connecting as mothers from very different backgrounds

Yesterday We Seemed a World Apart, but Today We Are Both Just Mothers

You are a patient. Just one of many in an already-overwhelmed system, following the protocols, ticking the little boxes on crisp white paper. And I am a healthcare professional, submerged in the same system, following the same protocols, ticking a corresponding row of little boxes on crisp white paper.

You are my patient. Walking through the pharmacy’s brightly lit shelving, clutching your bag, offering only a curt nod towards the chirpy pharmacy assistant. And I am your pharmacist, watching you choose the seat you always do, watching you check your cracked fingernails the way you always do, seeing you in here most days when I’m at work.

You are a long-term recovering addict. Searching for a better way forward than a destructive life on heroin. And I am your provider now. I give you a controlled drug, a daily drug, a safer drug to help hold you steady on your rocky path.

You are a woman. At a guess I would say you might be a similar age to me. I am a woman, too. But life has treated us very differently, the choices we have each faced have been poles apart. And these differences are now etched into our faces, and into our eyes.

Today, like so many yesterdays, you are these things. Today, like so many yesterdays, I am these things. But today we are both something else.

Today, after you finish taking your regulated dose, after I’ve checked your mouth and ticked the appropriate box, and after you’ve signed your sheet besides the little ‘x’, you don’t grab for your bag and head for the door without ever really looking at me. Instead you pause a moment, and I think you have something you want to say. Something you need to tell another. So I wait.

And then you begin to tell me about your daughter.

She is preparing for an MRI scan the next day and you are sick with worry. A scan of the brain can surely only mean one thing, you say. And when I gently ask, you tell me about her behavioural changes and her pain, you tell me about her faltering vision and your pain.

You can’t think of anything but the worst possible scenario for your fourteen year old girl.

I have no words for you just yet, so I put down my crisp white sheet, and I put down my strict black pen.

Today, instead of hurrying back to the busy dispensary, I sit down next you. And today, I am right here with you feeling your angst. Because today, we are both just mothers, sharing the pain, the distress, and the uncertainty of having a sick child.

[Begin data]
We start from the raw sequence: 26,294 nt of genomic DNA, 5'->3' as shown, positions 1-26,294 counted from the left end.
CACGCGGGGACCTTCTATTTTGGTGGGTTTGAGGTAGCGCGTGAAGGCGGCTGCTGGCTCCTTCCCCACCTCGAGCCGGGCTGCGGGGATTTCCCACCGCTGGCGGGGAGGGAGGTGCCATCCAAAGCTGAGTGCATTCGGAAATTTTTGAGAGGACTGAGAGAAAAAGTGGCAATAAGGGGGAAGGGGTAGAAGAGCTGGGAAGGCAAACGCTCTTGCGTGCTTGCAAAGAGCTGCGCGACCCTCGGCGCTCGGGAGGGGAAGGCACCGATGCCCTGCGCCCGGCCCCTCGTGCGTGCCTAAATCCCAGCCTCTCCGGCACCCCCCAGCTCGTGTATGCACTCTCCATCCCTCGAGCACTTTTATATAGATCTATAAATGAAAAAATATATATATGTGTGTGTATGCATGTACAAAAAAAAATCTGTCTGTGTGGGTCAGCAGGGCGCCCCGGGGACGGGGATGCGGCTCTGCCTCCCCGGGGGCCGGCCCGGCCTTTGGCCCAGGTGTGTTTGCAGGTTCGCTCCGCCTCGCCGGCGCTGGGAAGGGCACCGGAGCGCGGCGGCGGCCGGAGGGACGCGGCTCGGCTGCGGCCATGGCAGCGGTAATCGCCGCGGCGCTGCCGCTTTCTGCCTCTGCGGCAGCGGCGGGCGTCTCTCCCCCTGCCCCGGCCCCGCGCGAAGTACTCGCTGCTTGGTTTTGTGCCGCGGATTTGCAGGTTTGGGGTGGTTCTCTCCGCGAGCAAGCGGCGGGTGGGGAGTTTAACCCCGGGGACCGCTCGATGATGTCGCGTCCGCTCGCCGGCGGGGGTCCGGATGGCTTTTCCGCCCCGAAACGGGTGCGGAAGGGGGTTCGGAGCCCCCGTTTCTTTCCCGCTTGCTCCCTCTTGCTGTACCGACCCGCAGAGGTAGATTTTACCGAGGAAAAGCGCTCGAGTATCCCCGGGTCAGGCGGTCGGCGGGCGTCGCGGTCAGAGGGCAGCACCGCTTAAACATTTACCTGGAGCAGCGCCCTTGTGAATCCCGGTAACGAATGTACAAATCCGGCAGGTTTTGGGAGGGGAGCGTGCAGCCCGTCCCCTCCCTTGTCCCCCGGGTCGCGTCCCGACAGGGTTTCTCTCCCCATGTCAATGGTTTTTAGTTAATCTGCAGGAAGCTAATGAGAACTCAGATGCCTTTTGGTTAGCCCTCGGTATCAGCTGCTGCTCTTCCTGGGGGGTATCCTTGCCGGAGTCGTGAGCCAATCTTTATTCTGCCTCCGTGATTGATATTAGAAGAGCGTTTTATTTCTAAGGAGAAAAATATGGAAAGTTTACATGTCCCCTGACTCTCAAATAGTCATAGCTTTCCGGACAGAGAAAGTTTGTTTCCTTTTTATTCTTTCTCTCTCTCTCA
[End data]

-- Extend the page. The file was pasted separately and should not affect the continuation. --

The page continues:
You talk of your adolescent daughter, but all I can see is my own eight year old daughter, growing up right before my eyes. You talk of your fears for your child, but all I can think of is when my own cousin, barely out of her teens, received the worst news that you’re speaking of.

Today, it doesn’t matter that we’ve walked such different paths. It doesn’t matter that we have different boxes to tick. Today, we sit together as women, as mothers.

Finally, when we stand, ready to continue with the normality of just an average day, you stop and you really look at me.

And then you thank me, on this day that is anything but average.



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  1. Pingback: Sharing Is Caring | Write On

  2. Thank you Lea, I love reading your blogs, you have a gift of redirecting us (me) back on track into the reality. I too suffer PTSD and am an ex paramedic. Have just been discharged from Epworth Mental Health unit after 4 weeks and learning very quickly how we can ignore the present by being caught up in the back wash of yesterdays troubles. Something, unfortunately consumes us, as you are well aware.
    I do hope your sea change is helping you all, and your husband is improving each day.
    Thank you for sharing your stories, you are an inspiration to many. Cheers Stephen

    • Thank you, Stephen, for your comment and for being one of my wonderful loyal readers! I hope your time in the Epworth brought you some more peace and insight. The path of PTSD is never a straight one, and never a smooth one. There will always be backward steps, but that doesn’t matter as long as you’re still fighting for more steps forwards. Just like our move across the country – our life is still far from perfect and PTSD is still very big in our life, but we’re still fighting for those steps forwards. Take care.

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